(RK) Indeed, ‘anarchy’ was already being used in this second sense before anarchists like Proudhon adopted it to describe their ideal. Whilst studies of the origins of the word ‘anarchy’ are part and parcel of most introductions to anarchist thought, this well-trodden territory helps to explain the difficulty anarchists have had in defining their position. As G.D.H. Cole noted, ‘the Anarchists ... were anarchists because they did not believe in an anarchical world’. Common language, however, has always suggested otherwise.
(LCW) It is not even necessary for me to contradict and argue the anarchist paradigm, since many do so very capably with their own comments. If Proudhon is the muse of anarchy, then let us look at a few aspects of his position. Even if we accept the claim that he was the first person to proclaim himself an anarchist, and is widely known as the father of anarchism, it seems evident that he may have had many divergent and contradictory positions if compared to contemporary anarchism.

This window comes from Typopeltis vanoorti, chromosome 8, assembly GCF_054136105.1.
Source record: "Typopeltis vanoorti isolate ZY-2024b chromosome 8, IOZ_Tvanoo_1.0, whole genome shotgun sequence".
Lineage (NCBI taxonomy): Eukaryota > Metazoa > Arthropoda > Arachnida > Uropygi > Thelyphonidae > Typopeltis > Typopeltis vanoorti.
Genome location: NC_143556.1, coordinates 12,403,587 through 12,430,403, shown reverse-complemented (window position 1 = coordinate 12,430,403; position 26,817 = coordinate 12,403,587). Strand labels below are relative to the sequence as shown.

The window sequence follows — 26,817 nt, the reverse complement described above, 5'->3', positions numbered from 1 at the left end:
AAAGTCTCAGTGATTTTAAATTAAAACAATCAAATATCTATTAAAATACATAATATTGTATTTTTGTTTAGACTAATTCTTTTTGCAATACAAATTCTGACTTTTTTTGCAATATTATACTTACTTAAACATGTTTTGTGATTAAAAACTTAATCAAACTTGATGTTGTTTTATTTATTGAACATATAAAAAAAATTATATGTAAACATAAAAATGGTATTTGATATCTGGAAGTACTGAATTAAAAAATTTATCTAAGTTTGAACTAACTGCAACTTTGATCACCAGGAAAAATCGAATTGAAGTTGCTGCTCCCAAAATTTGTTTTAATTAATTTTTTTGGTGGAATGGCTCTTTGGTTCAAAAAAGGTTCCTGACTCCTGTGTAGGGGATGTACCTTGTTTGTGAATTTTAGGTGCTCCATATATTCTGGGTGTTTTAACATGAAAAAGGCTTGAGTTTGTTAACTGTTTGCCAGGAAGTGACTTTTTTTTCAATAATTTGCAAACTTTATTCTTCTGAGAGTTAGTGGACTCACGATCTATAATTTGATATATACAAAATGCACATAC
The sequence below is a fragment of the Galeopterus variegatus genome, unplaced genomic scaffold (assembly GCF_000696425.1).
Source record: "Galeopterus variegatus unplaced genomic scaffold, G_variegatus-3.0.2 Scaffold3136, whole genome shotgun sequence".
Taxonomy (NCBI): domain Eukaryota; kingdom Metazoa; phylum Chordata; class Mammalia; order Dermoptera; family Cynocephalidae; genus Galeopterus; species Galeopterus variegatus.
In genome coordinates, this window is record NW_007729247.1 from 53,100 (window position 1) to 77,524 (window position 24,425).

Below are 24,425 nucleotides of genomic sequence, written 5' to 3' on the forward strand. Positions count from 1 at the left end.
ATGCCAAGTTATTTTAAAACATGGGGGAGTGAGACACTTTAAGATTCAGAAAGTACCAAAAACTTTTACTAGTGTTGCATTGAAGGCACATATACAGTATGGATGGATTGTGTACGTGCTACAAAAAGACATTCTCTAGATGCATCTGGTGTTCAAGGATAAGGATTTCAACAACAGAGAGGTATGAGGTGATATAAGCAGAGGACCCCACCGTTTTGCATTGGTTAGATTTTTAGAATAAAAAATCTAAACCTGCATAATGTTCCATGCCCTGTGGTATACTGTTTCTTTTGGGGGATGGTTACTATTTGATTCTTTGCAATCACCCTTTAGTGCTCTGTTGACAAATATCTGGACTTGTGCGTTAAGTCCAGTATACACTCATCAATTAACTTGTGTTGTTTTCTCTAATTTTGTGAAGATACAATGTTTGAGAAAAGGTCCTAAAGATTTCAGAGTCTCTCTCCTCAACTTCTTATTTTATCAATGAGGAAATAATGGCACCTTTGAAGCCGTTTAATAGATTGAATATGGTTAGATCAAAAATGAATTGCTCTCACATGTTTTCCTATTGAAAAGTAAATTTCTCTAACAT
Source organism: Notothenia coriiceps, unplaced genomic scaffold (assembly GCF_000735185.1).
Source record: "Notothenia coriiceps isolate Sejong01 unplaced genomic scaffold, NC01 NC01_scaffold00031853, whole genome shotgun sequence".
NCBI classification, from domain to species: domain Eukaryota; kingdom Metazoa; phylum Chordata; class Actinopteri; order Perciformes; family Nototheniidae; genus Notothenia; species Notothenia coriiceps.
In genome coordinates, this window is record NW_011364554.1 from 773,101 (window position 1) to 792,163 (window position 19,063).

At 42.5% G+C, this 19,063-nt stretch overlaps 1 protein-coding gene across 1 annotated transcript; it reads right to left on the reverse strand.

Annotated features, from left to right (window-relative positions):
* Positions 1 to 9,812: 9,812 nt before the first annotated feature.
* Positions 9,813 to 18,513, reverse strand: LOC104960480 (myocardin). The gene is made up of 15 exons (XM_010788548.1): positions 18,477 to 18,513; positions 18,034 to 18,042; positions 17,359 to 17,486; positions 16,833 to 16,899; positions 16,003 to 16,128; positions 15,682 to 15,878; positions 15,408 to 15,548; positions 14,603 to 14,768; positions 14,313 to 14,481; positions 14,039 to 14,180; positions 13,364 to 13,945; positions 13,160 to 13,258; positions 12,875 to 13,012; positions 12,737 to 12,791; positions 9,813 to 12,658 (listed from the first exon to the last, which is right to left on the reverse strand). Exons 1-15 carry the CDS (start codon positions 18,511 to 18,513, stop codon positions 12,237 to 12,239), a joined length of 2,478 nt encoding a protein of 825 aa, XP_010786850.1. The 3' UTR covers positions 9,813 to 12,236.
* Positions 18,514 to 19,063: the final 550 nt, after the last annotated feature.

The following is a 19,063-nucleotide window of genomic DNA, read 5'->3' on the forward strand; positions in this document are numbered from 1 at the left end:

He was a politician, which is at odds with the anarchist rejection of authority and state. It is difficult to be a politician if there is no state. It seems that he self-labeled himself as a federalist, which again seems to conflict with the current mindset of the modern anarchist. This was during the mid-18th century, and while I have no direct information on his thoughts about America, it was a fairly vibrant experiment that was taking place at that time with the creation and infancy of a new country. It would be interesting to know his views on that 'Great American Experiment'.